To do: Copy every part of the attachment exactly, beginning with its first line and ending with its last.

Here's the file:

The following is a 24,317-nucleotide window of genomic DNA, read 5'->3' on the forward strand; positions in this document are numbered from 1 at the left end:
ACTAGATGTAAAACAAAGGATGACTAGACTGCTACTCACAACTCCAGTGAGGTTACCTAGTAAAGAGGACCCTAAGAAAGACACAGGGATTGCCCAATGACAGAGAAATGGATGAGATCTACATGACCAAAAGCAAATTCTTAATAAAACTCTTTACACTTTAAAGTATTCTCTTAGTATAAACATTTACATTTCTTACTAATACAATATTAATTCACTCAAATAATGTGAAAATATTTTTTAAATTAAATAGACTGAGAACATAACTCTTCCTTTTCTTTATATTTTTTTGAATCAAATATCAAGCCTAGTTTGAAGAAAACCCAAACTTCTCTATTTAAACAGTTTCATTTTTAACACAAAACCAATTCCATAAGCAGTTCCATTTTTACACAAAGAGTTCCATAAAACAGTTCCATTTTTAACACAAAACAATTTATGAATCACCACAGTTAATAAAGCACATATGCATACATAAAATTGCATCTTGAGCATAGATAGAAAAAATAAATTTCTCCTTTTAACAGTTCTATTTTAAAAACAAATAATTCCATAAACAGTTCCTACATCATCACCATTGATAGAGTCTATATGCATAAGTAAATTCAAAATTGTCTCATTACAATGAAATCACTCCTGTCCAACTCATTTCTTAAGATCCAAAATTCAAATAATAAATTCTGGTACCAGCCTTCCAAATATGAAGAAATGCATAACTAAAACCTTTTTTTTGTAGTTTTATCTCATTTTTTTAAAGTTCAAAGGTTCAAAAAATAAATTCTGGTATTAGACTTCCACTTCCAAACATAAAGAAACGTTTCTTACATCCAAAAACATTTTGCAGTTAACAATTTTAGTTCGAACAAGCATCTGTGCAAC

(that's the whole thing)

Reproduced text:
The following is a 24,317-nucleotide window of genomic DNA, read 5'->3' on the forward strand; positions in this document are numbered from 1 at the left end:
ACTAGATGTAAAACAAAGGATGACTAGACTGCTACTCACAACTCCAGTGAGGTTACCTAGTAAAGAGGACCCTAAGAAAGACACAGGGATTGCCCAATGACAGAGAAATGGATGAGATCTACATGACCAAAAGCAAATTCTTAATAAAACTCTTTACACTTTAAAGTATTCTCTTAGTATAAACATTTACATTTCTTACTAATACAATATTAATTCACTCAAATAATGTGAAAATATTTTTTAAATTAAATAGACTGAGAACATAACTCTTCCTTTTCTTTATATTTTTTTGAATCAAATATCAAGCCTAGTTTGAAGAAAACCCAAACTTCTCTATTTAAACAGTTTCATTTTTAACACAAAACCAATTCCATAAGCAGTTCCATTTTTACACAAAGAGTTCCATAAAACAGTTCCATTTTTAACACAAAACAATTTATGAATCACCACAGTTAATAAAGCACATATGCATACATAAAATTGCATCTTGAGCATAGATAGAAAAAATAAATTTCTCCTTTTAACAGTTCTATTTTAAAAACAAATAATTCCATAAACAGTTCCTACATCATCACCATTGATAGAGTCTATATGCATAAGTAAATTCAAAATTGTCTCATTACAATGAAATCACTCCTGTCCAACTCATTTCTTAAGATCCAAAATTCAAATAATAAATTCTGGTACCAGCCTTCCAAATATGAAGAAATGCATAACTAAAACCTTTTTTTTGTAGTTTTATCTCATTTTTTTAAAGTTCAAAGGTTCAAAAAATAAATTCTGGTATTAGACTTCCACTTCCAAACATAAAGAAACGTTTCTTACATCCAAAAACATTTTGCAGTTAACAATTTTAGTTCGAACAAGCATCTGTGCAAC